Edie Sedgwick was the “It Girl” of the mid-1960s. Known primarily as pop artist Andy Warhol’s muse, she starred in many of his movies, including Poor Little Rich Girl, Vinyl and Chelsea Girls.
Her fame was a bright flash in the pan, spanning just a few short years until her death in 1971, at age 28. But in that time, her celebrity reached mythic proportions and propelled Warhol’s career to the next level. Several Bob Dylan songs, including Like a Rolling Stone and Just Like A Woman, are rumored to be about Sedgwick; so is the Velvet Underground’s Femme Fatale.
Now, her previously unseen artworks are up for auction, along with some of her correspondence, as part of a larger collection titled “Marvels of Modern Music.” Also for sale are items related to other luminaries, including the Beatles, Bob Dylan, Joni Mitchell and Elvis Presley.
Public fascination with Sedgwick and her role as Warhol’s muse has endured through the years: In 1982, the biography Edie: American Girl became a best-seller. The 2006 film Factory Girl chronicled Sedgwick’s life and relationships with Warhol and Dylan. And earlier this year, the late star’s sister published a new biography, As It Turns Out: Thinking About Edie and Andy.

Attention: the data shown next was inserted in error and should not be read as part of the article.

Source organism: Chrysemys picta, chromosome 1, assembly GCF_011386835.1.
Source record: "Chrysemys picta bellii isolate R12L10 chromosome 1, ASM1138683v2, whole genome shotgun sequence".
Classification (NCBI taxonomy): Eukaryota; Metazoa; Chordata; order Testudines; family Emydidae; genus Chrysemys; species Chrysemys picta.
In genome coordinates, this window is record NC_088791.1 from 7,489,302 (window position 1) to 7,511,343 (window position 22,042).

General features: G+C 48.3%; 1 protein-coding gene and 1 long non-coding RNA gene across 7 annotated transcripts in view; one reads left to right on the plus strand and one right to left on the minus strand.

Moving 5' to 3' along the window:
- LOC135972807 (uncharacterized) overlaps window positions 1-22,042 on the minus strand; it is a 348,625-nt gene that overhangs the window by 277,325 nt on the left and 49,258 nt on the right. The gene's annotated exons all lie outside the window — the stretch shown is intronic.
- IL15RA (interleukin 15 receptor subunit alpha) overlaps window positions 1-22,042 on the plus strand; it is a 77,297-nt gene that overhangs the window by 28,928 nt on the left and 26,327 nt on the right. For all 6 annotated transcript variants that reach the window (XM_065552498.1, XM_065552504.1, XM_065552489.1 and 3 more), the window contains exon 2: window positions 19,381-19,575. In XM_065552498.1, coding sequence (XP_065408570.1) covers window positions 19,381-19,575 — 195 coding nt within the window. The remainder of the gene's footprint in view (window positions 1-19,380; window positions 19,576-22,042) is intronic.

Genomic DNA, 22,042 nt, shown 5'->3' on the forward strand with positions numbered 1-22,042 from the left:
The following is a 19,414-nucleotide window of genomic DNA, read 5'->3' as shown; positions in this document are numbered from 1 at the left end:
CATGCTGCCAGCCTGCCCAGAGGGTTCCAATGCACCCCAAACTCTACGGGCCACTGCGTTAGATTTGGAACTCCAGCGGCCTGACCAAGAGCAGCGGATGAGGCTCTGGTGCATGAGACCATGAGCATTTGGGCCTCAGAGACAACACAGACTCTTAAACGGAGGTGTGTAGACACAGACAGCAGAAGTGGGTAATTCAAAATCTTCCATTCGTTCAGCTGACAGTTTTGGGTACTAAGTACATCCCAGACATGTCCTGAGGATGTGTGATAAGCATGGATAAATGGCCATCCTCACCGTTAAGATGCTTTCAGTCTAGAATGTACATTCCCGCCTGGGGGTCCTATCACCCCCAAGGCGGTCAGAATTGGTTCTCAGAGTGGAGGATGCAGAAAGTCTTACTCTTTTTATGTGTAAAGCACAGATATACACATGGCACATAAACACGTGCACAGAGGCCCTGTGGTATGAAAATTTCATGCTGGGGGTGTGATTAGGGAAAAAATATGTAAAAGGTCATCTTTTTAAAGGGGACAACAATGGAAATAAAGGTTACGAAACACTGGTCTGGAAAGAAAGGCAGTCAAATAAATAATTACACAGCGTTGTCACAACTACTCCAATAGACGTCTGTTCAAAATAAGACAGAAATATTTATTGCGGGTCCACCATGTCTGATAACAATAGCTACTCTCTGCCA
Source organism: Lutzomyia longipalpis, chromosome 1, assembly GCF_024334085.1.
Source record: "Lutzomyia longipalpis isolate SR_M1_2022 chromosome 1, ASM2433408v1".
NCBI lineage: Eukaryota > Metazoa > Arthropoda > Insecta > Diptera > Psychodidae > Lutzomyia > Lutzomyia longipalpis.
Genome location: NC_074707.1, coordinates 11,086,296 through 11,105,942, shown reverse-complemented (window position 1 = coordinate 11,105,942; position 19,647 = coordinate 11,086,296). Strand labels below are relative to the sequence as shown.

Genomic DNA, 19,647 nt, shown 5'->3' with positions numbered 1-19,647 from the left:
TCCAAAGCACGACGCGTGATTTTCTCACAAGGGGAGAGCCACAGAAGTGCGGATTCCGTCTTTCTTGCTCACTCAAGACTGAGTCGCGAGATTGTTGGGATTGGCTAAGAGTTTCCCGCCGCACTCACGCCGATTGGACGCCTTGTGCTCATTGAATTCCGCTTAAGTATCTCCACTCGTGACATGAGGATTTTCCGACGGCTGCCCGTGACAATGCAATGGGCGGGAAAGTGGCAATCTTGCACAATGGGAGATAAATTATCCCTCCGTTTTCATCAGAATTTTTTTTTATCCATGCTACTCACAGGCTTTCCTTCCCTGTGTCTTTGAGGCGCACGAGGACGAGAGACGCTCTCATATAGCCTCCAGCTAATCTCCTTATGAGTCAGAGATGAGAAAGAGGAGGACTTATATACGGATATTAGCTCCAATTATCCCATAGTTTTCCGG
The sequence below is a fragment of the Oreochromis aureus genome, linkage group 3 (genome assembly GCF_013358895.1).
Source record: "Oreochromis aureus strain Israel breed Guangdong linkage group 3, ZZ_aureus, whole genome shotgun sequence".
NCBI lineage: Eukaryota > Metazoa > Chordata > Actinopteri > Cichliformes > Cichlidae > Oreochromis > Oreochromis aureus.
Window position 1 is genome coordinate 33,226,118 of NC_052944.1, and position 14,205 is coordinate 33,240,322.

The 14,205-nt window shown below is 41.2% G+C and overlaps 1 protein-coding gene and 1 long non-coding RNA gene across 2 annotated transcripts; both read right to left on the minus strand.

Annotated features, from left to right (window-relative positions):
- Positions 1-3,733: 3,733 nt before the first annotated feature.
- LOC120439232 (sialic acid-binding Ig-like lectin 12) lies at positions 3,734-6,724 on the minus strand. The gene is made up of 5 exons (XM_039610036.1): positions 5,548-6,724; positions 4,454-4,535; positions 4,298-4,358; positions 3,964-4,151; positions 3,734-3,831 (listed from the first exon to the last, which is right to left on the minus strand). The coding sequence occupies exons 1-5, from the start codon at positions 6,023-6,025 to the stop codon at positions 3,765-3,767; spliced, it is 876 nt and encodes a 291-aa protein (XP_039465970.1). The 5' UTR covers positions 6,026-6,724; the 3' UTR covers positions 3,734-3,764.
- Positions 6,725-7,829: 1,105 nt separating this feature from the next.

Still, many don’t know that Sedgwick was also an artist: She painted, drew, and dabbled in sculpture.
The artworks for sale show a side of Sedgwick not often explored in popular narratives about her life. A semi-nude self-portrait she painted during the height of her fame shows a softer side of the starlet: The painting is calm and graceful, and Sedgwick looks statuesque. The piece is estimated to fetch as much as $40,000.
The auction, which closes on November 17, includes 15 artworks by Sedgwick. It also features letters between Sedgwick’s mother and her cousin Lily Saarinen, as well as a photograph of Sedgwick at work on a sculpture in her studio.
Sedgwick began drawing at an early age, and Saarinen was her teacher for several months.
“She was the most talented young person I’ve taught art to,” Saarinen said, according to a statement from RR Auction. “Pretty soon my life was Edie because I couldn’t do anything else. She worked frantically. She wanted to do a horse. She said she’d ridden them all her life and knew every inch of them.”
Sedgwick had an isolated, tumultuous childhood, and she spoke openly about the abuse she suffered at the hands of her father, Francis Sedgwick, a horse rancher and sculptor.
On her father’s ranch, as Artnet’s Caroline Goldstein writes, “Edie developed a knack for sketching, capturing her beloved horses in charcoal, and dreaming of escaping on horseback from her unhappy circumstances.”